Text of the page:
Mitotic cell division results in daughter cells that exactly resemble the parent cell. However, errors in the DNA replication or distribution of genetic material may lead to genetic mutations that may be passed down to every new cell formed from the resulting abnormal cell. Propagation of such mutant cells is restricted through checkpoint mechanisms present at different stages of the cell cycle. These checkpoints involve regulator molecules that either promote or demote cell cycle events.
Proteins, such as cyclin and cyclin-dependent kinases, are positive regulator molecules responsible for the cell cycle’s progression through various checkpoints. The cyclins were initially named such because their synthesis and degradation assume a cyclical pattern. There are at least four functional cyclins whose concentration fluctuates predictably across the cell cycle. When a cell gets promoted to the next stage, the cyclins of the previous phase get degraded. It is the changes in the cyclin concentration that trigger various cell cycle events.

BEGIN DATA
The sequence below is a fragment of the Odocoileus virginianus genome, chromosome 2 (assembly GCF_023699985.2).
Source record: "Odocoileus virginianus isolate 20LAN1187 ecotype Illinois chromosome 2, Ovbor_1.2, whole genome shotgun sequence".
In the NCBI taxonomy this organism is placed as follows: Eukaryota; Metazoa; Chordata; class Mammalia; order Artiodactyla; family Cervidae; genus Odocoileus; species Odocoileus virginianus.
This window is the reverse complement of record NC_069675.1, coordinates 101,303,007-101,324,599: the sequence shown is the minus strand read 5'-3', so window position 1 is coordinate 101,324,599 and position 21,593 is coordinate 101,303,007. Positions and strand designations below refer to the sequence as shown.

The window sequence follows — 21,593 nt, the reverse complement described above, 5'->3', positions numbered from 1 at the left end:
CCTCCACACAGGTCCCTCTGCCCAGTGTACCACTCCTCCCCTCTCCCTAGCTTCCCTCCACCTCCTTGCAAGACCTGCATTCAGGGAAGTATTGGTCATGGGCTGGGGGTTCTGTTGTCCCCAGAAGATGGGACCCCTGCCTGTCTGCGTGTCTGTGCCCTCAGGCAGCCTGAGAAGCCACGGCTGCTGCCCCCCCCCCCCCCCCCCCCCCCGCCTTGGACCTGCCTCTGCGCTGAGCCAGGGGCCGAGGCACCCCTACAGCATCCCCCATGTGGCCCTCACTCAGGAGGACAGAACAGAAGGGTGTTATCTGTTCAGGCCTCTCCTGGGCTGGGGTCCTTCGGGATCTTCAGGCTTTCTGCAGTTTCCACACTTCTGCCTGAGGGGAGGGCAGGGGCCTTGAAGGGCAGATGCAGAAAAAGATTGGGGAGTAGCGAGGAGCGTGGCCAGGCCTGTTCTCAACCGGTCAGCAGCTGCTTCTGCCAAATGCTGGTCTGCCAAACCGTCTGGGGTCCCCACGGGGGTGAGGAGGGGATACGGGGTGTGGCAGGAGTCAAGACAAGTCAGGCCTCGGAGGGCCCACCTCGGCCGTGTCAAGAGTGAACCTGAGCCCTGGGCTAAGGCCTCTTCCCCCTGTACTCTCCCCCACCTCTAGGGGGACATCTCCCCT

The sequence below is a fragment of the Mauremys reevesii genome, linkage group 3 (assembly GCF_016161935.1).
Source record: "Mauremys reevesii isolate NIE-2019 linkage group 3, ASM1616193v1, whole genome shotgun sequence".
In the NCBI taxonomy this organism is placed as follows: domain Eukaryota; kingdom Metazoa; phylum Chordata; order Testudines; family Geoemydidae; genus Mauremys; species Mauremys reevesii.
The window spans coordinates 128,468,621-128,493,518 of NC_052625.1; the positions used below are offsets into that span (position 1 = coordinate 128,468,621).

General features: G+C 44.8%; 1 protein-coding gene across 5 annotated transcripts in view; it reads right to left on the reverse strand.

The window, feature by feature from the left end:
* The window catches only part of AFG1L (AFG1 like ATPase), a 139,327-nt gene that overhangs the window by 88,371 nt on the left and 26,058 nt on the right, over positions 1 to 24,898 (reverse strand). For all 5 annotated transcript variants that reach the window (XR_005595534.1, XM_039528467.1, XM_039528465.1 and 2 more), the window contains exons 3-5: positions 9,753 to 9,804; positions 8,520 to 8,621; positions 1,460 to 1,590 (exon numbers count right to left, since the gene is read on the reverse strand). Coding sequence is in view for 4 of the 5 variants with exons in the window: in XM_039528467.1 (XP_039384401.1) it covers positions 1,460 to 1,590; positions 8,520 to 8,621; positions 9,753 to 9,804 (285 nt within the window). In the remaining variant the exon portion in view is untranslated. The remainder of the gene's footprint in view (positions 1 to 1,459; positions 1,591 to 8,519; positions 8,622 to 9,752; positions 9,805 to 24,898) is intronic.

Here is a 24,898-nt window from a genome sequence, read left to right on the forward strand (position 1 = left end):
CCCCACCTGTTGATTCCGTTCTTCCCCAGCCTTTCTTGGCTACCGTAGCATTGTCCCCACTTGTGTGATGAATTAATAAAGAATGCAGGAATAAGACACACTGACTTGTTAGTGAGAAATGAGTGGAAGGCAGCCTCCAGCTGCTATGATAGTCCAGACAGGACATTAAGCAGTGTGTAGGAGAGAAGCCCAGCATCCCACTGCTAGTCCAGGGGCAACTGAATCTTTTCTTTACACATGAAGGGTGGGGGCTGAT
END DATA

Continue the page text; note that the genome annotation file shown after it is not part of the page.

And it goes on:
Cyclins form an active complex with protein kinases that can phosphorylate specific target proteins during the cell cycle. Because these kinases need cyclin for activation, they are called cyclin-dependent kinases or Cdks. In the absence of cyclin, the Cdks are inactive, and in the absence of a fully activated cyclin/Cdk complex, the cell fails to pass through the checkpoints.
The positive regulator molecules are expressed by genes that belong to a group called proto-oncogenes. When mutated, these become oncogenes that cause the cell to become cancerous. For instance, a mutation that causes the Cdks to become active even in the absence of cyclin can cause the mutant cell to pass uninterrupted through the checkpoints leading to uncontrolled growth and proliferation.
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